And though it may seem like their presence in the Savoy amounts to just filler, especially considering the repetitiveness, each of these cocktails had its own trajectory on the way to more modern audiences. Though more modern in this case only spans about 10 years. Ultimately, they were just as doomed as almost every other cocktail created before or during Prohibition--not much made it past the vodka-soaked black hole that was the 1950s. And while their gin-based cousin has been resurrected as the darling of the cocktail world, it would be hard to argue that any one of the Frank Sullivan, Odd McIntyre, Hoop-La or Hey Hey is widely known even among cocktail enthusiasts or revivalist bartenders. The history is what you would expect for an obscure drink created in the 1930s. After approximately 1937, it was hard to locate these drinks in cocktail guides--as shown by their omission in both David Embury's Fine Art of Mixing Drinks (1958) and Esquire's Handbook for Hosts (1949). That said, the Corpse Reviver No. 2 didn't make the cut either. But putting all of this aside, perhaps the most interesting facet of each drink's history is the way that later bar book authors dealt with them, collectively. I mean what do you do with a drink that has four different names.
Approved Cocktails (1934)
By 1934, the Savoy Cocktail Book had been reprinted many times and the Savoy Hotel and many other drinking establishments were primed for the swarms of Americans fleeing the restrictions of Prohibition. British cocktails, it seemed, had officially arrived. To deal with the unruly flocks, the newly formed UK Bartender's Guild published the bar book, Approved Cocktails, to standardize recipes across the industry and help bartenders avoid using the same names for different drinks. Harry Craddock happened to be the president of the Guild at the time. So, how did they choose to deal with four identical brandy Revivers? The Hoop La and the Odd McIntyre are listed in the main recipe section and retain their identical recipes. The Frank Sullivan is listed in a special section of cocktails whose recipes are available only upon request. But the Hey Hey is not mentioned at all. Interestingly, while two different Corpse Revivers (Corpse Reviver and Corpse Reviver Liqueur) are both listed in the pages-long section devoted to cocktails not specifically included, the Corpse Reviver No. 2 is nowhere to be found.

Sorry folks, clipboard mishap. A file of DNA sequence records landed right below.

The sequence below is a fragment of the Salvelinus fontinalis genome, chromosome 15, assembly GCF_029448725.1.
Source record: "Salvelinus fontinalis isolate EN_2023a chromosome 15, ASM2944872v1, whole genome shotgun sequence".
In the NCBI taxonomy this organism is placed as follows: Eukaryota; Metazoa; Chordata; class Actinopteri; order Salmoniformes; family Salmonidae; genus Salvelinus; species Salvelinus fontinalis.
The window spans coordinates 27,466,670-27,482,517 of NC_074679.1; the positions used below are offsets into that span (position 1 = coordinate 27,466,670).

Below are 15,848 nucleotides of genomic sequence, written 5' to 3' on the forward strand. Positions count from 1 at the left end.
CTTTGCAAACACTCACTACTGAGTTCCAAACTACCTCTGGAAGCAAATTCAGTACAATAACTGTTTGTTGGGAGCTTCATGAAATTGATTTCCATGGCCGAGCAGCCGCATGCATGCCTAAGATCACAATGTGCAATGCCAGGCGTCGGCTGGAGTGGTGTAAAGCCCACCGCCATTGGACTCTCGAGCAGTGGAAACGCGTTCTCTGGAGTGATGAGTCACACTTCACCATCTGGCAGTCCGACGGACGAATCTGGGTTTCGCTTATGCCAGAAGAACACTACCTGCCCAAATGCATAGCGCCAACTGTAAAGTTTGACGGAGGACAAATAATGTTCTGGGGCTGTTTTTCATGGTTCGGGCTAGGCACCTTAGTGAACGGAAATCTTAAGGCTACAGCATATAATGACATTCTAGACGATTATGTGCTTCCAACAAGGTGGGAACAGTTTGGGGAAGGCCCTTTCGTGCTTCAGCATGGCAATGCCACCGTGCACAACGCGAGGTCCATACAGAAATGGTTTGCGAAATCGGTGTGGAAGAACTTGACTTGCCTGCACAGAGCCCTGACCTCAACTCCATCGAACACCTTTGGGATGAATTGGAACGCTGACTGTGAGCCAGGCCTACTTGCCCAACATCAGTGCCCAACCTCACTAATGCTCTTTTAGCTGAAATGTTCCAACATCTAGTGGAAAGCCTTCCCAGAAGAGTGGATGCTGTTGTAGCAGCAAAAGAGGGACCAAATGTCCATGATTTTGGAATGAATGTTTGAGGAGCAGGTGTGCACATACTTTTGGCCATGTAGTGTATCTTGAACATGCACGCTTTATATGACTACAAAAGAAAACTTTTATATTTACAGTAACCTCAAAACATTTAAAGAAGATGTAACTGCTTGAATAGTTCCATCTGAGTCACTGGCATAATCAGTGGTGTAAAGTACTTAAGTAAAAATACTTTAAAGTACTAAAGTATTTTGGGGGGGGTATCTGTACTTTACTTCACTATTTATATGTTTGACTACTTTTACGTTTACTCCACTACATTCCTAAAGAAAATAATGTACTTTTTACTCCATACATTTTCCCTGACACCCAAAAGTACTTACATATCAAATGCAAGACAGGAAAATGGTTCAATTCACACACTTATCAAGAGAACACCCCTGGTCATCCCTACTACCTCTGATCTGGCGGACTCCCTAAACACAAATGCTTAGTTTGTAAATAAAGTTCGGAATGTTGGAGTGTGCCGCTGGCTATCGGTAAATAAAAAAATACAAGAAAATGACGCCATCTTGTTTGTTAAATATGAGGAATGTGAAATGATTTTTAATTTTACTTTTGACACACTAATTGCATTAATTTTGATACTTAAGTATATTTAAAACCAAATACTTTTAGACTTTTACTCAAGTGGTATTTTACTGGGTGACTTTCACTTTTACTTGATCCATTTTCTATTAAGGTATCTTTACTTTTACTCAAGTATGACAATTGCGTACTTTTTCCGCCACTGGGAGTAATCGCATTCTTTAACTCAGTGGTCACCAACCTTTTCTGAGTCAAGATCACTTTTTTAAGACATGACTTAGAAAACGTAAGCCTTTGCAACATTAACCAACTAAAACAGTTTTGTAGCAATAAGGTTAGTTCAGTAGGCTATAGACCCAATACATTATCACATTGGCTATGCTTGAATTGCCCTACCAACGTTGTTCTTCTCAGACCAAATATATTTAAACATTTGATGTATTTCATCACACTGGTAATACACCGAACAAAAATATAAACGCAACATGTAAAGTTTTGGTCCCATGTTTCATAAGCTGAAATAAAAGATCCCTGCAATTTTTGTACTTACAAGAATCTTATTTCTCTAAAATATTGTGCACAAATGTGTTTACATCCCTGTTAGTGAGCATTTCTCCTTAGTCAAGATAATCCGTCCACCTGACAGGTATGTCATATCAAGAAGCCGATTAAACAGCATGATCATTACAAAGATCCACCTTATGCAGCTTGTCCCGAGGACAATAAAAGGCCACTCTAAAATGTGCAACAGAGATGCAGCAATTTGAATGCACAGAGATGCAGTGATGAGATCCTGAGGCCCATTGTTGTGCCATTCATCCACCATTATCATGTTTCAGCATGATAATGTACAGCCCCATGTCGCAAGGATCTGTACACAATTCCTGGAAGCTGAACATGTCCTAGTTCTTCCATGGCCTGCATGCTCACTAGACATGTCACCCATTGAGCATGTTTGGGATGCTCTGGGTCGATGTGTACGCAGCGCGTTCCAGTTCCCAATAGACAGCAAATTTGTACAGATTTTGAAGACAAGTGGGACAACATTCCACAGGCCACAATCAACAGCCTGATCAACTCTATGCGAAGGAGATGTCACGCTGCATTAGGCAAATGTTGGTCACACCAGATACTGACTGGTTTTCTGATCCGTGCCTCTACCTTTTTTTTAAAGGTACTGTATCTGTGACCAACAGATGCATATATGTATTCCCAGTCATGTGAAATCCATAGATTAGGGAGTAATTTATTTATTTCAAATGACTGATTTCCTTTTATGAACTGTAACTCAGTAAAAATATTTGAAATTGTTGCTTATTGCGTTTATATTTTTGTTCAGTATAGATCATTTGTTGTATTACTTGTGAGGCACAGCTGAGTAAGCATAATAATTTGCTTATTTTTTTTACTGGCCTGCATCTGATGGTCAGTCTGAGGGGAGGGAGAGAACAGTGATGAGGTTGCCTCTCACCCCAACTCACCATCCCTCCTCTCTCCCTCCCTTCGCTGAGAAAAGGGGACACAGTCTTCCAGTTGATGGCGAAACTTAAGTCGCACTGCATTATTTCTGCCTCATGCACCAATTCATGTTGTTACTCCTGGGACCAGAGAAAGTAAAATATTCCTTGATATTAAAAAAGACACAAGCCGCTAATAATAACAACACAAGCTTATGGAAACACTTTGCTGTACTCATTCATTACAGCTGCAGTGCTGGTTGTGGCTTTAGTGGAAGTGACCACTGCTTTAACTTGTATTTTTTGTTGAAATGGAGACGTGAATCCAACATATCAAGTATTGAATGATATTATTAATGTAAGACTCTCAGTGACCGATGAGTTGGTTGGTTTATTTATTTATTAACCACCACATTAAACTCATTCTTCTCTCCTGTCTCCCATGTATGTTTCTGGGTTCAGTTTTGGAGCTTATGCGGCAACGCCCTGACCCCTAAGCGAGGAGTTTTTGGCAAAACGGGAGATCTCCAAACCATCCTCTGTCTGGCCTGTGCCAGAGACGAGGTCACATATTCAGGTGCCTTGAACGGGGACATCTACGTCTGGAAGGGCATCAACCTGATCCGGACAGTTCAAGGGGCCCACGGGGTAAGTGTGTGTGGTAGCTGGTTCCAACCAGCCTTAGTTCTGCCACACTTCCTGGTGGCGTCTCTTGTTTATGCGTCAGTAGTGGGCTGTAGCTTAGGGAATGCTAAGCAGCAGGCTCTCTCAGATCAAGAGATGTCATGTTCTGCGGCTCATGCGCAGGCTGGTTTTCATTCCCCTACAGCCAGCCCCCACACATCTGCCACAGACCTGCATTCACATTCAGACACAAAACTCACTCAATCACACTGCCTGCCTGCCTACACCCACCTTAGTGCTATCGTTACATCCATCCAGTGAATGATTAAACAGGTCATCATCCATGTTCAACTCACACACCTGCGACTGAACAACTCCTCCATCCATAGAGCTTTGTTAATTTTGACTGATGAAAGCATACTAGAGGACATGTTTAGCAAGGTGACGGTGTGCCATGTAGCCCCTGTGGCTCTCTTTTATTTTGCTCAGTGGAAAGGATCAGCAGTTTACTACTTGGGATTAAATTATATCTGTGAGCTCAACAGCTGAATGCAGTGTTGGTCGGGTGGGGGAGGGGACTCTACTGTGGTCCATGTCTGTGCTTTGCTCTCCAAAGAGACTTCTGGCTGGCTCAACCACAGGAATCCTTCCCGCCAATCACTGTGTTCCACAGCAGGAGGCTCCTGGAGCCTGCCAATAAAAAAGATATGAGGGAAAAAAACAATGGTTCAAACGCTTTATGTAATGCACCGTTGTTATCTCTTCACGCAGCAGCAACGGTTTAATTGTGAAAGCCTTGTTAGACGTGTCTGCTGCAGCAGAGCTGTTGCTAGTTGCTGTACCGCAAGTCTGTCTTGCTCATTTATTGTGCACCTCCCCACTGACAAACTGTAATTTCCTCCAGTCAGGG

"Cocktail Bill" Boothby's World Drinks and How to Mix Them (1934 Reprint)